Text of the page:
The Bartok Sonata #1 in C sharp minor is one of the great works in chamber music literature.  Although violin and piano rarely have the same melodic material, the rhythmic vitality and constant mood changes are beautifully synchronized throughout.  Written in the early 1920s when atonality was gaining popularity, clashing minor sevenths and ninths, tritones, and the intricate juxtaposition of other major and minor intervals, are all offset by an extraordinary lyricism, even in the angst-ridden first movement.  The mysterious and foreboding coda of the first movement gives way to heartbreaking intensity in the opening violin solo in the slow movement, a feeling that is repeated in different guises several times during the rest of the movement.   The manic drive in the last movement, incorporating folk melodies that Bartok brought back from the Hungarian provinces, is interrupted by moments of great humor and wit, and lots of wild dancing!  It all comes to an exhilarating close in the major key.
—Program Notes Copyright Craig Sheppard 2024.


Rachel Lee Priday, violin

Violinist RACHEL LEE PRIDAY (PRY-day) is a passionate and inquisitive explorer in all her musical ventures, in search of contemporary relevance when performing the standard violin repertoire, and in discovering and commissioning new works. Her wide-ranging repertoire and eclectic programming reflect a deep fascination with literary and cultural narratives.

Rachel Lee Priday has appeared as soloist with major international orchestras, including the Chicago, Saint Louis, Houston, Seattle, and National Symphony Orchestras, the Boston Pops, and the Berlin Staatskapelle. Recital appearances have brought her to eminent venues including the Mostly Mozart Festival at Lincoln Center, Musée du Louvre, Verbier Festival, Ravinia Festival and Dame Myra Hess Memorial Series in Chicago, Mecklenburg-Vorpommern Festival in Germany, and tours of South Africa and the United Kingdom.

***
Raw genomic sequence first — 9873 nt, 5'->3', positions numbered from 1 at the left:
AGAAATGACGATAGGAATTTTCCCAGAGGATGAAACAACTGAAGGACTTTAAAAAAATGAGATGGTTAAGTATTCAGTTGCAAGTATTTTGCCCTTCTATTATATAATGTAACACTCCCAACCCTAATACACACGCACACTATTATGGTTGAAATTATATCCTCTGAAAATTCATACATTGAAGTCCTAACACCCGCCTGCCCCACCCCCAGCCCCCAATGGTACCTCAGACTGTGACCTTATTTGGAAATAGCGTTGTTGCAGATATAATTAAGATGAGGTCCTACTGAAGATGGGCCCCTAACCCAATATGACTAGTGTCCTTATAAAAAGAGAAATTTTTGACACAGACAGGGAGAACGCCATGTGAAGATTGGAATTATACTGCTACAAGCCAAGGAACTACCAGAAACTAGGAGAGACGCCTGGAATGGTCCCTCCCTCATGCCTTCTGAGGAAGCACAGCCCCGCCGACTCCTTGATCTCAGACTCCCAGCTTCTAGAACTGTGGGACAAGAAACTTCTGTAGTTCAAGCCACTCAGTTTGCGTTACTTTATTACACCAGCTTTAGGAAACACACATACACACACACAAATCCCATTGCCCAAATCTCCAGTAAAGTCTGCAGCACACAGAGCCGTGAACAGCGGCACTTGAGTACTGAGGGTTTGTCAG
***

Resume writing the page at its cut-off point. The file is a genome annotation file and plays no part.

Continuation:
Committed to new music, and making enriching community and global connections, Rachel takes a multidisciplinary approach to performing that lends itself to new commissions organically merging poetry, dance, drama, stimulating visuals and music. Recent seasons have seen a new Violin Sonata commissioned from Pulitzer Prize Finalist Christopher Cerrone and the premiere of Matthew Aucoin’s “The Orphic Moment” in an innovative staging that mixed poetry, drama, visuals, and music. Rachel has collaborated several times with Ballet San Jose, and was lead performer in “Tchaikovsky: None But The Lonely Heart” during a week-long theatrical concert with Ensemble for the Romantic Century at the Brooklyn Academy of Music (BAM). Her work as soloist with the Asia America New Music Institute promoted new music relationships and cultural exchange between Asia and the Americas, combining new music premieres and educational outreach in the US, China, Korea and Vietnam.